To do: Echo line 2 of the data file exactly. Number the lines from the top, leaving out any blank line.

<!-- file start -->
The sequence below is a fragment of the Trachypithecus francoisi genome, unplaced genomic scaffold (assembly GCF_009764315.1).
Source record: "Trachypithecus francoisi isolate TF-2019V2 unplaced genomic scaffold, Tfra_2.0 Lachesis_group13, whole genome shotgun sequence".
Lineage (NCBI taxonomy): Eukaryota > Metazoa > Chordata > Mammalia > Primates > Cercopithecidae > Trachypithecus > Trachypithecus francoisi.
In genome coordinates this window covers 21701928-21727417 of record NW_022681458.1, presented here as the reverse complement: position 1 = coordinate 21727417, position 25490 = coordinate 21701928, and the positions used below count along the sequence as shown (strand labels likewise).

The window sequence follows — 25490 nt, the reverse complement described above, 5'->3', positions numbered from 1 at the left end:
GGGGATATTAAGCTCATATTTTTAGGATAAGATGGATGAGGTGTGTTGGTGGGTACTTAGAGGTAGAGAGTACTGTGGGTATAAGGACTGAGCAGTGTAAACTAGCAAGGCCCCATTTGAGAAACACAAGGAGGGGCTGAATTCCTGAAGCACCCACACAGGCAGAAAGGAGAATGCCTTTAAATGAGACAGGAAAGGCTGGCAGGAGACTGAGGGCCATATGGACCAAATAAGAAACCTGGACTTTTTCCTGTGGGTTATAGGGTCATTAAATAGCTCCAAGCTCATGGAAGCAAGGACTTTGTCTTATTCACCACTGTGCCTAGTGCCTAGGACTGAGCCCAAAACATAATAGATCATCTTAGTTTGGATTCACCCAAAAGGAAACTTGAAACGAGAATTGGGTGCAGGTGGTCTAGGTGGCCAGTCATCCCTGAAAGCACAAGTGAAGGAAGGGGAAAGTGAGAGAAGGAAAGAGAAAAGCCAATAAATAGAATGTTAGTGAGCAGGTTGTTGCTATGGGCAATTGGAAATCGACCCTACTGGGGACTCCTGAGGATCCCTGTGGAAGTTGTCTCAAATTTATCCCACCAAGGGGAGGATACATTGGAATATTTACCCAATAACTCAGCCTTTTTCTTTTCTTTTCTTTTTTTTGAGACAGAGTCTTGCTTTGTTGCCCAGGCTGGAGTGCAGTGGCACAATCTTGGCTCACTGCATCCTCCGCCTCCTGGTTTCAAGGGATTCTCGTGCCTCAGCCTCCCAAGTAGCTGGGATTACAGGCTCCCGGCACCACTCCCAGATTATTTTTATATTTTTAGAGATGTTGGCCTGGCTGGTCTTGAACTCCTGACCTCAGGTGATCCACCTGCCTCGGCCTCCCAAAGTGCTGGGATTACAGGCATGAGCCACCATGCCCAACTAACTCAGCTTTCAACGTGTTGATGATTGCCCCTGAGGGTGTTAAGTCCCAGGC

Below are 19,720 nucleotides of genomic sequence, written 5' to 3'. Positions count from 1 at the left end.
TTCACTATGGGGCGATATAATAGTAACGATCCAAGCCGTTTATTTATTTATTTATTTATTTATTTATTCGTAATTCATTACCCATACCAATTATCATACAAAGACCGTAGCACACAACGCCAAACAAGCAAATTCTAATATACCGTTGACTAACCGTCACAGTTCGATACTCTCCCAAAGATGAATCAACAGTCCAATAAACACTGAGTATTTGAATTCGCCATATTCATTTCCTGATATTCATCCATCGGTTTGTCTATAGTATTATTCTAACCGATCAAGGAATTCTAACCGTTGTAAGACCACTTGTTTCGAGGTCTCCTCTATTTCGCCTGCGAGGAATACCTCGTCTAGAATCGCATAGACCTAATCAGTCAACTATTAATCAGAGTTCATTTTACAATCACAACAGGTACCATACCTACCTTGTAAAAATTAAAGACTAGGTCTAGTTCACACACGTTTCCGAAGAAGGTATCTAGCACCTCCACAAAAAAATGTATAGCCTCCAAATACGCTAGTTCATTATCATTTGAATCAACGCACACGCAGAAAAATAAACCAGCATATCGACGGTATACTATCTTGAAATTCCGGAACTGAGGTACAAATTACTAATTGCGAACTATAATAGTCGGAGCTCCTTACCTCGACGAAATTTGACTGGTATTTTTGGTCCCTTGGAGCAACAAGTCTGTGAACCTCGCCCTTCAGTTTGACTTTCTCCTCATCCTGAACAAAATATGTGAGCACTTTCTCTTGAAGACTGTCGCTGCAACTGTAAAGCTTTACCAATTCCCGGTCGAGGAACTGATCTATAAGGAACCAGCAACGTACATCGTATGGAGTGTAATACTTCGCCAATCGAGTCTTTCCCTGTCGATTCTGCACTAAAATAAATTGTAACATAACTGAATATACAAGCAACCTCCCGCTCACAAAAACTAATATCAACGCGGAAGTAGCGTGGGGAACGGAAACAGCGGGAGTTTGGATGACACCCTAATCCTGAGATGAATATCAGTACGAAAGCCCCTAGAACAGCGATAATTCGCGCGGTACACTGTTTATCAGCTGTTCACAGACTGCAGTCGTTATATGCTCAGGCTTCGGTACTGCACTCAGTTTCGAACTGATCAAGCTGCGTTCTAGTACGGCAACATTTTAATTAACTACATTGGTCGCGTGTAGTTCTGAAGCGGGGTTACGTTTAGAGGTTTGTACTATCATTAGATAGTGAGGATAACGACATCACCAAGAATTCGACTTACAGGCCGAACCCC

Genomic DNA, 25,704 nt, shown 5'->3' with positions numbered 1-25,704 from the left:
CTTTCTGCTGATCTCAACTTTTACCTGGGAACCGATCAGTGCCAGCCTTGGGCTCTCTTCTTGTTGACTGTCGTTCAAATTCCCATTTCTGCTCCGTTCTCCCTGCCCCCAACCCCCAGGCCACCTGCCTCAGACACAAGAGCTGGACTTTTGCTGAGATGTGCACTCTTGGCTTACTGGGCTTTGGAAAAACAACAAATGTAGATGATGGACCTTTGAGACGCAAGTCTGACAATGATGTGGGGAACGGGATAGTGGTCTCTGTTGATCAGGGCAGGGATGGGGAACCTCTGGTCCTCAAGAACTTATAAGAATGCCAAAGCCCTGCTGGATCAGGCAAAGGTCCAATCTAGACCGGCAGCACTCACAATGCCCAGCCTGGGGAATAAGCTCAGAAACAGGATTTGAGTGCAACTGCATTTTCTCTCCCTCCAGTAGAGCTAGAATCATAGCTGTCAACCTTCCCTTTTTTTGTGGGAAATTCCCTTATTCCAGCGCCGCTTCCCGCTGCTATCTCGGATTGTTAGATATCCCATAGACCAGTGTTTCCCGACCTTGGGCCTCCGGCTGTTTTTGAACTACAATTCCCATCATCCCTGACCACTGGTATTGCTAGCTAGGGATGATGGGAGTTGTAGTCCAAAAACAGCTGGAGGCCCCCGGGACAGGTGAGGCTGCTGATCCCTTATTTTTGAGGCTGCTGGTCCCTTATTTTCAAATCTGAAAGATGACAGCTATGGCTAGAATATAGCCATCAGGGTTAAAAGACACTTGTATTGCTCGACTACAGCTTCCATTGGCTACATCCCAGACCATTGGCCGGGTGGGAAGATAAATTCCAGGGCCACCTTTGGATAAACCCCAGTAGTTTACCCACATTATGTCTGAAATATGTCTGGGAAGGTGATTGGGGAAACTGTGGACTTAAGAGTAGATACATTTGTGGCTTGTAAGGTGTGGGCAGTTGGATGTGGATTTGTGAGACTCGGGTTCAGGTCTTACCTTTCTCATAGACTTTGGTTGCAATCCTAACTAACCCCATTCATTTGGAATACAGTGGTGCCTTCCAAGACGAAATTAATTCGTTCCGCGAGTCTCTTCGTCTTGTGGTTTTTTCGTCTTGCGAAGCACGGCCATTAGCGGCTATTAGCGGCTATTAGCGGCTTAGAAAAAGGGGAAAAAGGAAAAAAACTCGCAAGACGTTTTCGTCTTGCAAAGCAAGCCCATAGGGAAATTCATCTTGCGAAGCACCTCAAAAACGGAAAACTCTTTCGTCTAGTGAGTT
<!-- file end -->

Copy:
Source record: "Trachypithecus francoisi isolate TF-2019V2 unplaced genomic scaffold, Tfra_2.0 Lachesis_group13, whole genome shotgun sequence".